inform July 2009, Vol. 20 (7) 421
2009). At the time, ANZ announced that
there had been no operational problems
during the 2-hour test flight from Auckland,
which was powered by a 50/50 blend of
jatropha-based fuel and standard jet fuel.
ANZ released the analysis of scientific
data gathered during the flight at the end of
May. Extrapolation from the results showed
that fuel burn could be reduced by 1.2% and
carbon dioxide emissions by 60–75% on an
average 12-hour 747 flight compared with a
flight powered by 100% standard jet fuel.
ANZ wants to use 10% alternative
fuels (for flights and ground operations)
by 2013, but ANZ General Manager-Oper-
ations and Chief Pilot Dave Morgan told
ATW Online (atwonline.com/news/story.
html?storyID=16733) that jatropha may
not be the most nearly ideal feedstock for
ANZ because it cannot be grown in New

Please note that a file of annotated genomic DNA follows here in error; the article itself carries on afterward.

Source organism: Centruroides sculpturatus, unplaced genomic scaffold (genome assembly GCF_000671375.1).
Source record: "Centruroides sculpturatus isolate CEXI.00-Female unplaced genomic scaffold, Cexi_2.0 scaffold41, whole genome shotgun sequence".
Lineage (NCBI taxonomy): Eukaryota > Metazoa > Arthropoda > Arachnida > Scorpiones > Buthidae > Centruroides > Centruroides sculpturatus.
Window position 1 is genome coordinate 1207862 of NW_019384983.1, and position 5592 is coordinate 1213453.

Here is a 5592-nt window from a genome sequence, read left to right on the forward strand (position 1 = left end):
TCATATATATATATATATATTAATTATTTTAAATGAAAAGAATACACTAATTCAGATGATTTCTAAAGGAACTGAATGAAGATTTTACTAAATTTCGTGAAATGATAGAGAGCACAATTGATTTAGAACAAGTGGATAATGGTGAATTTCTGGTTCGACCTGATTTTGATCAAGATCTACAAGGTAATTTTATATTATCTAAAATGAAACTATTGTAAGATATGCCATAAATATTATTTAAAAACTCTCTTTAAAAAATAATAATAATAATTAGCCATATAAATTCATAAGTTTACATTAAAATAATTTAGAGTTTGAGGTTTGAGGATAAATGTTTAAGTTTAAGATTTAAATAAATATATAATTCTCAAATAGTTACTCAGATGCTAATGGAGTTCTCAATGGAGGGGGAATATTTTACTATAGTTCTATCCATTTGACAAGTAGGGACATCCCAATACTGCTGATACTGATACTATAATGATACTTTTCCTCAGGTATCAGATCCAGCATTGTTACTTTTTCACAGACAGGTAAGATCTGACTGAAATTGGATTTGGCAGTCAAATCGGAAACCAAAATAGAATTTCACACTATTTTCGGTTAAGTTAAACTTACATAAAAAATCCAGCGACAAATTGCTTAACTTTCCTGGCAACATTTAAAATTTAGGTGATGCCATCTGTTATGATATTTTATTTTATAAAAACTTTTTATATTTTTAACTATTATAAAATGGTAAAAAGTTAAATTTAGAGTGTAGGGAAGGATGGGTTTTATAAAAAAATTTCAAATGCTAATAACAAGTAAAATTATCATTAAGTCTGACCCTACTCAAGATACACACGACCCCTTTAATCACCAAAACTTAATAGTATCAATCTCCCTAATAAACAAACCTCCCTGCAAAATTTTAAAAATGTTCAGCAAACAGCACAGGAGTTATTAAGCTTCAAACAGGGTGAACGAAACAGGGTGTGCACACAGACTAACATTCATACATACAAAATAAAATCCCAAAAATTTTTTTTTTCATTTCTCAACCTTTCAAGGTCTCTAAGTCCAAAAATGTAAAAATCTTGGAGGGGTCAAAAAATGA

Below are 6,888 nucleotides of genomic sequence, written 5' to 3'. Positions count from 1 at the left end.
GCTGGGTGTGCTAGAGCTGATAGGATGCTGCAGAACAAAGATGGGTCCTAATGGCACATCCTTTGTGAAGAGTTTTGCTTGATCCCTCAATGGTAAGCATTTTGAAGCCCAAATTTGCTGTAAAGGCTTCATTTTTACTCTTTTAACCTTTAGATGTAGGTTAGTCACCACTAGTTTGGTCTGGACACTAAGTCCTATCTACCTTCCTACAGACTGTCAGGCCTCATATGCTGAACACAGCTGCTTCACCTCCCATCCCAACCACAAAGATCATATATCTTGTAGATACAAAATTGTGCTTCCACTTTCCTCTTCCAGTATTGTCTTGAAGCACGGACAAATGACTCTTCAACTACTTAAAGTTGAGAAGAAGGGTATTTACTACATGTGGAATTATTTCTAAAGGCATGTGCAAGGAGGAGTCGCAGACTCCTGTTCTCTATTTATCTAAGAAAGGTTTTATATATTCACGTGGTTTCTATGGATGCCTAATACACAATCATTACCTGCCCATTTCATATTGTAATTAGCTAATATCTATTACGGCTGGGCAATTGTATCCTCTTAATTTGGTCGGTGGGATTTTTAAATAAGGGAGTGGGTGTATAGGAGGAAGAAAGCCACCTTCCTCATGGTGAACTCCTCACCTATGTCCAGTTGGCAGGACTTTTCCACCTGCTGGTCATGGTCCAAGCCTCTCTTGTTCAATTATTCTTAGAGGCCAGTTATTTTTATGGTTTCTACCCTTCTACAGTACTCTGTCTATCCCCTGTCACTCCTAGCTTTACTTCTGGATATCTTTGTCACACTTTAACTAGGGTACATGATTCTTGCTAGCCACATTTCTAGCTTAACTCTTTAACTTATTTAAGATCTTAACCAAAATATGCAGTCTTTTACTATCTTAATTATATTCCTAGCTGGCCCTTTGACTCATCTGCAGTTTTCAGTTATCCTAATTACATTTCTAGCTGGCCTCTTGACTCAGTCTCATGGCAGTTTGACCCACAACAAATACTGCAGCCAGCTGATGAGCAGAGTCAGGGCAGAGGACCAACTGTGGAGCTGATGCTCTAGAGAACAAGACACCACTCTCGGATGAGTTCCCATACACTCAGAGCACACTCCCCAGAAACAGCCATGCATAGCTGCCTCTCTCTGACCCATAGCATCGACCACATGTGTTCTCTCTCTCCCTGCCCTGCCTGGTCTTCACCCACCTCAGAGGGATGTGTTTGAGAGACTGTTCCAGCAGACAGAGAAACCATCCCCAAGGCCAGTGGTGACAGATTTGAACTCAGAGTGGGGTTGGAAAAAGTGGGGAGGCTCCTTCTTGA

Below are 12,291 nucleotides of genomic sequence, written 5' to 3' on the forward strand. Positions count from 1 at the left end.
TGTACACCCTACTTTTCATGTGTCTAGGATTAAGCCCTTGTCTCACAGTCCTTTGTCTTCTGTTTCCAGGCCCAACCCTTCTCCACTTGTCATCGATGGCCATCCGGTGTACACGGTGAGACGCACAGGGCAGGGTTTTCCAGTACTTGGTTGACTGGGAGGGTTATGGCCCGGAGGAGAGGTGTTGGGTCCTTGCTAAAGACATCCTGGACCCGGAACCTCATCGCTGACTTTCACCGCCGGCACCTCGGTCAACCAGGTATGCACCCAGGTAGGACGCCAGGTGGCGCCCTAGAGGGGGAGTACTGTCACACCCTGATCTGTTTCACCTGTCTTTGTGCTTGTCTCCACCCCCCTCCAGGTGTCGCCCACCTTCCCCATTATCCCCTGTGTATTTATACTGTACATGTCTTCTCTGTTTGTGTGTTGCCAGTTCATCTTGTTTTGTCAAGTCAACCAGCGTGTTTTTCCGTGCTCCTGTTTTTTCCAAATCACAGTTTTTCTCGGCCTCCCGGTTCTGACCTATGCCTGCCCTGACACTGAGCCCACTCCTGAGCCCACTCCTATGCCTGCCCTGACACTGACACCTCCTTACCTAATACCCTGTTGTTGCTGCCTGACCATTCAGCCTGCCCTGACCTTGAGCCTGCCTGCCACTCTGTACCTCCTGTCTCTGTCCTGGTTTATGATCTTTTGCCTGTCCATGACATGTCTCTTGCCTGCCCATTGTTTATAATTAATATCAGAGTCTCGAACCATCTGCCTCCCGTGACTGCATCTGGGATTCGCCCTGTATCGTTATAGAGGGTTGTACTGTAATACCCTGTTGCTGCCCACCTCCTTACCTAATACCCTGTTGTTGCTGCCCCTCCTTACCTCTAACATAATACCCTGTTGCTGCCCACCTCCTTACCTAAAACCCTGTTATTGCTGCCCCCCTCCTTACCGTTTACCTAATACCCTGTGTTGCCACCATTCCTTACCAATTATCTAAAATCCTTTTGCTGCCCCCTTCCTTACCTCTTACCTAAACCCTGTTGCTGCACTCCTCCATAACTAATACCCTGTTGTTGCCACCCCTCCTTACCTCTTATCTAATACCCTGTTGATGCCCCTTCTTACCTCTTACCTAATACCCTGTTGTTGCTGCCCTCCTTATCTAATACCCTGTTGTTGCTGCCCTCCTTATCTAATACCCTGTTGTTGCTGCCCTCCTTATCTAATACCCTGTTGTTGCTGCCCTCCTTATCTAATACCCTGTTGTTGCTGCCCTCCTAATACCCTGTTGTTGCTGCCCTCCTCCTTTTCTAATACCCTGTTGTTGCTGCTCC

Are jatropha advantages The New York Times (www.nytimes.
for-fli-24118.html) quoted Bill Glover,
Indian experience with jatropha has found that the plants do indeed grow in managing director of environmental strat-
wastelands, but if high yield is to be achieved the plants must be cared for, egy for Boeing Commercial Airlines, as
according to Suman Jha, a researcher with R.R. Shah at Navsari Agricultural saying that jet fuels derived from algae,
University (Gujarat, India). camelina, and jatropha could be approved
and be replacing petroleum fuels as early
A jatropha farm was established in 2005 on